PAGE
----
Another intriguing aspect of this novel proposal for redefining fatty liver disease is the concept that MAFLD should be considered as the umbrella terminology that is used to describe the continuum spectrum of the disease. This spectrum should extend to include patients with cirrhosis with vanished features of steatosis, who used to be termed as having “cryptogenic cirrhosis”. In this scope, this disease severity would be assessed by the degree of inflammation and fibrosis, akin to other liver diseases, abandoning by this the simple and misleading dichotomous classification into nonalcoholic steatohepatitis “NASH” vs. “non-NASH”.

This proposed redefinition could have significant implications, including improving discovering noninvasive predictor scores for the disease and the performance of the ongoing clinical trials. Notably, while NASH is currently one of the end-points of clinical trials, it has been shown that it is usually harder to be met.8,9 Future studies are urgently required to explore the impact of the implementation of this new proposal.

In conclusion, the redefinition of metabolic fatty liver disease will likely be a crucial step in a long path towards improving the management of these patients. Further deliberate efforts are required to capitalize on this landmark initiative to maximize efforts in combating the growing burden of the disease.



metabolic-associated fatty liver disease


nonalcoholic fatty liver disease


nonalcoholic steatohepatitis



None to declare.

Conflict of interest

The authors have no conflict of interest related to this publication.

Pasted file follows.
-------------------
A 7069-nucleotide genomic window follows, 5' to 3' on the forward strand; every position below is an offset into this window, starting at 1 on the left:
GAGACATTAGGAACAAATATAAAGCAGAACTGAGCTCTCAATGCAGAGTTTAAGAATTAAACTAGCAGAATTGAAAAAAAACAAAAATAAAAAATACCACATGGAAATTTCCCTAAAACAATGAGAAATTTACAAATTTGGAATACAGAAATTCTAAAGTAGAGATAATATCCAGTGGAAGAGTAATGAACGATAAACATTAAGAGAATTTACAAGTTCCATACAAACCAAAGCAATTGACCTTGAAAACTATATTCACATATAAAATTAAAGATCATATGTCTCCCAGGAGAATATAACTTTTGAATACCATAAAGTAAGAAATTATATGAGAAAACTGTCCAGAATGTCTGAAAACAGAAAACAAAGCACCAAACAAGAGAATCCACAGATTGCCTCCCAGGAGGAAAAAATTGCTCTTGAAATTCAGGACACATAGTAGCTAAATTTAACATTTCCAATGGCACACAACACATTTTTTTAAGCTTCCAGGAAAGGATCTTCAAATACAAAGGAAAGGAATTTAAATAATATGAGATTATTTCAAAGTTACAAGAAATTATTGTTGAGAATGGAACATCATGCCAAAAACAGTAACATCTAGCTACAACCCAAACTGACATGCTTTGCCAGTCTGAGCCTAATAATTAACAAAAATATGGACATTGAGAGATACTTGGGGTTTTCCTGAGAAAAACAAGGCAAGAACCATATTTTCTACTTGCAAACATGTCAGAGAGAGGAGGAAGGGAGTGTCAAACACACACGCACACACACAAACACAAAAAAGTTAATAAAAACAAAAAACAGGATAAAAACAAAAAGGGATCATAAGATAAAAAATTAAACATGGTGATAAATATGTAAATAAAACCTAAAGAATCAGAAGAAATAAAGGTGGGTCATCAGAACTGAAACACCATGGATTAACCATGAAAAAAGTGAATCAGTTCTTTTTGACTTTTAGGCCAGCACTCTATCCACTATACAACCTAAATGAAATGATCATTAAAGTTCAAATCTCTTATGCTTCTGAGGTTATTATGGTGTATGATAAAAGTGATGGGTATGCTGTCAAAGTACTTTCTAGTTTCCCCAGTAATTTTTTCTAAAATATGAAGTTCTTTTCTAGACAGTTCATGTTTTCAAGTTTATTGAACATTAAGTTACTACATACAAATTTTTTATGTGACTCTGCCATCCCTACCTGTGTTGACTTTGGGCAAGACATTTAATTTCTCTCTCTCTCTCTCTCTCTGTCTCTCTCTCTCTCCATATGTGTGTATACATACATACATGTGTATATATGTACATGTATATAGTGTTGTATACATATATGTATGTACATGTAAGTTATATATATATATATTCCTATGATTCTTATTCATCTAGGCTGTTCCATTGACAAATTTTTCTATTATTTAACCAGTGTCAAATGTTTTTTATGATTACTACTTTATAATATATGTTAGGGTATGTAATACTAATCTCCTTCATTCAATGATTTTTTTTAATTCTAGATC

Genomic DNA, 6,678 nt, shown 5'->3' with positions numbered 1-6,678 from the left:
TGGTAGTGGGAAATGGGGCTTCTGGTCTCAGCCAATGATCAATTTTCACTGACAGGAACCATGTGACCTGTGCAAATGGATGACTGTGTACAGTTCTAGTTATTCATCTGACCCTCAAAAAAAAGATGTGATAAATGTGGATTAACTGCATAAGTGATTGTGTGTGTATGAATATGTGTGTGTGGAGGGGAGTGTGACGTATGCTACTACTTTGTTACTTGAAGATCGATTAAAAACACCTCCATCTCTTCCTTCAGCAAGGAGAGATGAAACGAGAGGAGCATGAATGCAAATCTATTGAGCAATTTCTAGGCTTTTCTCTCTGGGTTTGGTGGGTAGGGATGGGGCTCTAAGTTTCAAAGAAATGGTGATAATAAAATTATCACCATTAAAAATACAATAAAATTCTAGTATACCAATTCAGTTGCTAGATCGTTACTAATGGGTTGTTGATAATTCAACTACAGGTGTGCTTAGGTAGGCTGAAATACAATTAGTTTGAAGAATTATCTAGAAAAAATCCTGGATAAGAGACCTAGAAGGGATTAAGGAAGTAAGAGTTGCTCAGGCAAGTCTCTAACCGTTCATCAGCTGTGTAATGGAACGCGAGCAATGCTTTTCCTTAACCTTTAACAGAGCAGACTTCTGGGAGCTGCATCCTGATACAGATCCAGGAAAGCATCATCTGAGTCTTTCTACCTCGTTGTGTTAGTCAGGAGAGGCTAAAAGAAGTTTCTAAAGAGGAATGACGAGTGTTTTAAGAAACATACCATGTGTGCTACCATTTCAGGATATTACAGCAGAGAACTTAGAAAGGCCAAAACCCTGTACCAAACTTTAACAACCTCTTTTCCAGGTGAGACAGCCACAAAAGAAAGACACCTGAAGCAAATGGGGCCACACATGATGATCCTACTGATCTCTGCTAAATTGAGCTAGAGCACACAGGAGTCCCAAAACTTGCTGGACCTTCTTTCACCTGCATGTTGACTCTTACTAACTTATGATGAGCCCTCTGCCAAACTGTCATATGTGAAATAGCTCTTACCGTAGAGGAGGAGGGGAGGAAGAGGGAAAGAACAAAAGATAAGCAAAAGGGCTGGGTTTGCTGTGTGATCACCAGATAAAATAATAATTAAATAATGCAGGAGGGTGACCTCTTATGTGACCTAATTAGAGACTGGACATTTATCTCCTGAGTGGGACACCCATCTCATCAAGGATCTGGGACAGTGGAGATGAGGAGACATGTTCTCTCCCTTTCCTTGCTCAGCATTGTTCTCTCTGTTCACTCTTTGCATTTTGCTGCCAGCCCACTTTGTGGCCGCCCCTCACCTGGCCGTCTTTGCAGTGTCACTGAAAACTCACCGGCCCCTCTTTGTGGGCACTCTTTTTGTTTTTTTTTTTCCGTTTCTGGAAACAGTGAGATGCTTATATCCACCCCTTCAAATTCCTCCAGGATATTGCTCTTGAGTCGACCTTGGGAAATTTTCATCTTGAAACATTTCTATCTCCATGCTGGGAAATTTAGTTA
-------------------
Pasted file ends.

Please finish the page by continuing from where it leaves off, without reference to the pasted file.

Authors’ contributions

Conceptualization and writing of the manuscript (KA, AH, MA, YF).


  1. Ludwig J, Viggiano TR, McGill DB, Oh BJ. Nonalcoholic steatohepatitis: Mayo Clinic experiences with a hitherto unnamed disease. Mayo Clin Proc 1980;55:434-438
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  7. Eslam M, Newsome PN, Sarin SK, Anstee QM, Targher G, Romero-Gomez M. A new definition for metabolic dysfunction-associated fatty liver disease: An international expert consensus statement. J Hepatol 2020;73:202-209 View Article
  8. Eslam M, Alvani R, Shiha G. Obeticholic acid: towards first approval for NASH. Lancet 2019;394:2131-2133 View Article
  9. Younossi ZM, Ratziu V, Loomba R, Rinella M, Anstee QM, Goodman Z. Obeticholic acid for the treatment of non-alcoholic steatohepatitis: interim analysis from a multicentre, randomised, placebo-controlled phase 3 trial. Lancet 2019;394:2184-2196 View Article
  • Journal of Clinical and Translational Hepatology
  • pISSN 2225-0719
  • eISSN 2310-8819
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Revised Nomenclature for Fatty Liver Disease: Cutting through the Confusion

Khalid Alsawat, Almoutaz Hashim, Mohamed Alboraie, Yasser Fouad